war, (begun by a "preemptive strike
"), is defined by Michael Walzer
in his book, Just and Unjust Wars
as an attack initiated in response to a serious, imminent
, and mounting risk to the two basic rights that sovereign
states have, these being:
- Territorial integrity, or, the right not to be annexed or invaded by foreign forces; and
- Political sovereignty, or, the right to assert legal, paramilitary, and military control within the boundaries of the state's own territory.
The example Walzer offers is that of the Six Day War between Israel and Egypt (and Syria and Jordan too), in which Israel attacked first. Walzer argues that even though Israel attacked first, their action was a "preemptive" attack, which is always justified. It was preemptive because Egyptian forces were preparing to attack Israel within a few days, and other Arab countries had placed their armies under the command of Egyptian military commanders. When Israeli intelligence confirmed this, they dispatched their air forces into Egyptian airspace, and attacked Egyptian air bases and planes on the ground. This effectively rendered the Egyptians impotent.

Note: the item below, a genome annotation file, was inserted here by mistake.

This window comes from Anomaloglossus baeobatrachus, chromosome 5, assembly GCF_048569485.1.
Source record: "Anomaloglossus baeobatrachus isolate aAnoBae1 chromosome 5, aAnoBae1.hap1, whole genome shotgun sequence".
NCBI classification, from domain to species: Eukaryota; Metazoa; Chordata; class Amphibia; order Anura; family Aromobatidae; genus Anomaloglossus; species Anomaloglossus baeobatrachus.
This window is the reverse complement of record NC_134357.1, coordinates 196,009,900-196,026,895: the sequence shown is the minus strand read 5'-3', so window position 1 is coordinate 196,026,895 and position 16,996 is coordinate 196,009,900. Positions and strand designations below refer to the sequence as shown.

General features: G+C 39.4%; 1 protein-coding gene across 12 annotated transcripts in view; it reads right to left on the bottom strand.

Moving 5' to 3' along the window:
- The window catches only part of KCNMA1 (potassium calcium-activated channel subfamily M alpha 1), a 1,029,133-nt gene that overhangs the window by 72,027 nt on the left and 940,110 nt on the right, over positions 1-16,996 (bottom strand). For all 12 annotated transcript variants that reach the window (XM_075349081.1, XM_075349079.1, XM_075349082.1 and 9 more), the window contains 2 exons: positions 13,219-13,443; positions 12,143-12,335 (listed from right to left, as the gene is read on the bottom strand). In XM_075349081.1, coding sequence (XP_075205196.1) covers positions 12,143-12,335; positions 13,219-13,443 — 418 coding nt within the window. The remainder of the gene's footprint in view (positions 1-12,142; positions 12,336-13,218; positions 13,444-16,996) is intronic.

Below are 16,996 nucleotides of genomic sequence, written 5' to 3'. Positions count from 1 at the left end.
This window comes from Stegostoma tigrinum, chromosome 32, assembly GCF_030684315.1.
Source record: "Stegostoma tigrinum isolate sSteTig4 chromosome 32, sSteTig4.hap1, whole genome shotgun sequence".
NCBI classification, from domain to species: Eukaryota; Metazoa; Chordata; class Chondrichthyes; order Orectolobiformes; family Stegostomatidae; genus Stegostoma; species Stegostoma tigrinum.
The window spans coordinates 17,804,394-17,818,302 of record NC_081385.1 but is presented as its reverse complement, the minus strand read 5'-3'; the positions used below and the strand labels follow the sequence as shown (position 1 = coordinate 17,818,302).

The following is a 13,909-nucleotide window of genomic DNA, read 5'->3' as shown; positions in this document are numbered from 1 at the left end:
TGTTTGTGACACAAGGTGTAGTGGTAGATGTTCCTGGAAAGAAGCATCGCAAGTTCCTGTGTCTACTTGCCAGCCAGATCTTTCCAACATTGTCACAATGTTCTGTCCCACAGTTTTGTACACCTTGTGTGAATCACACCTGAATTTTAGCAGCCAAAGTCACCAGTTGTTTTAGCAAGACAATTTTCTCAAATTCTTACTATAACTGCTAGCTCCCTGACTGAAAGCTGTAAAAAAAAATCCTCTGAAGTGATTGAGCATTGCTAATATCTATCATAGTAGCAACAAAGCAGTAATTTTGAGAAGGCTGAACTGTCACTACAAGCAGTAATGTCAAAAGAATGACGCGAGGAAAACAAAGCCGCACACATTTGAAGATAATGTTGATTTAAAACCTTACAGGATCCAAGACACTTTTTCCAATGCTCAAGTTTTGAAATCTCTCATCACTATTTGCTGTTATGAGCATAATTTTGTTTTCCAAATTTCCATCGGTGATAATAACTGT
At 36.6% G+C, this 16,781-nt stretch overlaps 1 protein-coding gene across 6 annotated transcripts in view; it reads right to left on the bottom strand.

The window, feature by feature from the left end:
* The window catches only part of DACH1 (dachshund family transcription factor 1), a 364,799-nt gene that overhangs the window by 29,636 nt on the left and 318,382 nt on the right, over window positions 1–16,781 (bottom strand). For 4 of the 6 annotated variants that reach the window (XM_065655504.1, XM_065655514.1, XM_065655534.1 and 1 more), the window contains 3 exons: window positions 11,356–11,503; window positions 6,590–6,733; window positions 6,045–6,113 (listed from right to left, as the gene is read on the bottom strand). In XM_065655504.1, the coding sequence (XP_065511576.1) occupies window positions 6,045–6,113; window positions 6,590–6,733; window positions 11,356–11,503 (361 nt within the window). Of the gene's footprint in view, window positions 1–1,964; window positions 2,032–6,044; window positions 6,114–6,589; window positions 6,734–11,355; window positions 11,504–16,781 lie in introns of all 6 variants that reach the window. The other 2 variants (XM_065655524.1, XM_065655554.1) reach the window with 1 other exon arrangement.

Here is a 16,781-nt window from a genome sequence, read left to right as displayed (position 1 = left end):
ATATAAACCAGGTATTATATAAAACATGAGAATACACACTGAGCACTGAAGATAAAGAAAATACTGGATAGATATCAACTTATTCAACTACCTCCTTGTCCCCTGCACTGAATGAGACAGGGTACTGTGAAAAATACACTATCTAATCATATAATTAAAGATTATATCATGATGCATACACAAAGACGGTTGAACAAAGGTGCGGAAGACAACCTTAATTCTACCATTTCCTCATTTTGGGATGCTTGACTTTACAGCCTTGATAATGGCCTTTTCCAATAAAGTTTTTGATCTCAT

In preemptive war, the attacker is thwarting an attack that would be happening "imminently," presumably in a matter of days, and when the only other alternative is to sit and wait to be attacked.
"Preventive" war, on the other hand, is an attempt to prevent a state from becoming sufficiently powerful to launch an attack. Preventive war is an unjustifiable response to a much more distant threat -- a threat that may not even exist at all. The difference is crucial, and the two terms, "preventive" and "preemptive", have unfortunately similar meanings in everyday parlance. There are many examples of preventive wars that have been popularly mis-labeled as "preemptive." The reasons for this misuse are sometimes measured and sinister, and at other times, the reason is mere stupidity and/or ignorance.
It is important to distinguish preemptive attacks, wars, or strikes, from "preventive" attacks, or "preventive war", which, in Walzer's view, are acts of aggression, and never justified. An example of a preventive, (not preemptive) war is the (wonderfully euphemistic), "Operation Iraqi 'Freedom'."